It’s been a while since I’ve done something entirely new in knitting, having knit for about 30 years. I know how to do lace, add texture, knit flat across back and forth and in the round; how to use double-pointed needes, two circulars, one circular, and how to magic loop; I can do a variety of color knitting techniques such as stranded, intarsia and slipped stitching and striping with or without a jog. I can seam, and graft, and set in armholes. I can knit from the top-down or the bottom-up, and even go both ways. I can cast-on conventionally and provisionally in a few ways each, and with extra stretch variations. I know how to do a button-hole in one row or two, and can set in a zipper on a sweater. I’ve been know to design sweaters and other things on the fly. I’ve learned to write patterns for other people, and have taught others a variety of knitting techniques. In other words, I’ve been around the knitting block a time or two.
This litany is not to impress you but to let you have some context for the excitement of trying something I hadn’t even touched in my knitting life. Until a few years ago, I didn’t even know about steeking. I remember vaguely hearing about it at a Stitches West class on something else, and the whole idea of cutting the knitting sounded strange and a bit dangerous. Then I saw what eventually became the Alberta vest by Brooklyn Tweed, and, to be honest, was just a tad smitten. Lucy Neatby’s DVD Knitting Essentials No 2 (scroll down) -you should own it for all kinds of reasons – includes a whole section on steeking and initially I viewed it on the theoretical level a few years ago. Yesterday, after re-viewing her excellent tutorial, steeking seemed far less mysterious and not at all scary, because I’ve been pretty good with a sewing machine, although these days I mostly just use it to hem things and make square pillows.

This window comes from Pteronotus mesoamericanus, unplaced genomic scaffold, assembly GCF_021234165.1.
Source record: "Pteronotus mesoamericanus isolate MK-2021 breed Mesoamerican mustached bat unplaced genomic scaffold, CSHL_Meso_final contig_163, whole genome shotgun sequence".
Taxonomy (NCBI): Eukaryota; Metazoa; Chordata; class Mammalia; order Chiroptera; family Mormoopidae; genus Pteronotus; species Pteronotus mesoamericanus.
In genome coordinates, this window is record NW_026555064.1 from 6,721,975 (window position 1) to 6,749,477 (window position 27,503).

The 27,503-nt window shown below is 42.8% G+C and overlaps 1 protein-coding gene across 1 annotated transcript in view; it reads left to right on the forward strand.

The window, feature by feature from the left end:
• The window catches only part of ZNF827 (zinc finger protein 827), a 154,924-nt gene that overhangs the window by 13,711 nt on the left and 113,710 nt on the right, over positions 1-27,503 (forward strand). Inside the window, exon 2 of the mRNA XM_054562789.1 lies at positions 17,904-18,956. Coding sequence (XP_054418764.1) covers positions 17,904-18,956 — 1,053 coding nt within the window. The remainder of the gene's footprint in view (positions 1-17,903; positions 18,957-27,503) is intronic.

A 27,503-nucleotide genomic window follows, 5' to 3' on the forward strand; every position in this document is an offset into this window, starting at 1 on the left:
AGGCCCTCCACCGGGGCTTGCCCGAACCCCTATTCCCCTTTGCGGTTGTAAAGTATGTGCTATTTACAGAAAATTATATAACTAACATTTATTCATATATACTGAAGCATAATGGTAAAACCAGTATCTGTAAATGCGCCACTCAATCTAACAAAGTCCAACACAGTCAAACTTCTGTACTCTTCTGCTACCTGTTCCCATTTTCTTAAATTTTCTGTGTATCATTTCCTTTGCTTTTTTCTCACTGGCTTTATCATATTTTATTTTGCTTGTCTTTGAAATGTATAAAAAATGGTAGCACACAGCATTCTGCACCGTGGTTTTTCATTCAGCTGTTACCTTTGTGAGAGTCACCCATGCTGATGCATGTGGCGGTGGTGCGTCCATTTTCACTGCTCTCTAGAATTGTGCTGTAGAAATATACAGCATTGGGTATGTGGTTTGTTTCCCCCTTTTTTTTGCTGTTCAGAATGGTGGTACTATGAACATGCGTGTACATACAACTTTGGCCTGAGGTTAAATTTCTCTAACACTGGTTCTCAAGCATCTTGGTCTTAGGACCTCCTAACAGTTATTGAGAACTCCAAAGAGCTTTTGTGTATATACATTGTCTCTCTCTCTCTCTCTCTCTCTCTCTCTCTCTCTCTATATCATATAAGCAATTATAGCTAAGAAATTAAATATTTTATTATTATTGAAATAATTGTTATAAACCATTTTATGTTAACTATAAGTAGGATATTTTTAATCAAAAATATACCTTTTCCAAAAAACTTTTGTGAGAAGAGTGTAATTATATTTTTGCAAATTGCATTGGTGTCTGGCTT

The sweater itself started in January as part of Ravelympics, and then I lost my umph, and only came back to finishing it last month. Yesterday, I got up the energy and ability to organize the steeking; I sewed the running yarn along the edge stitches, then I got out my sewing machine, and literally, within 15 minutes, the steeks at the armholes and neckline were sewn. Then came the big moment – the cutting of the knitting. All the studying and prep seems to have paid off. See?
The openings have been cut, and I’ve sewn together the shoulders. You can see the green line of stitching from the wrong side at the armhole:
but it’s a bit harder to see the stitches at the neckline (look for the green stitches to the right of the red yarn):
The next step is to pick up the stitches, but I’m a little concerned about the neckline steek, which is only 2 stitches wide on each side. I’ve got some grosgrain tape that I bought today at Knitterly, and my current thought is to hand-stitch the tape around the raw edges so that things won’t unravel. But I think I’ll pick up the stitches for the neckline ribbing first and see what I’ve got afterward.
I’ll let you know how things go, now that I’m past the steekable moment!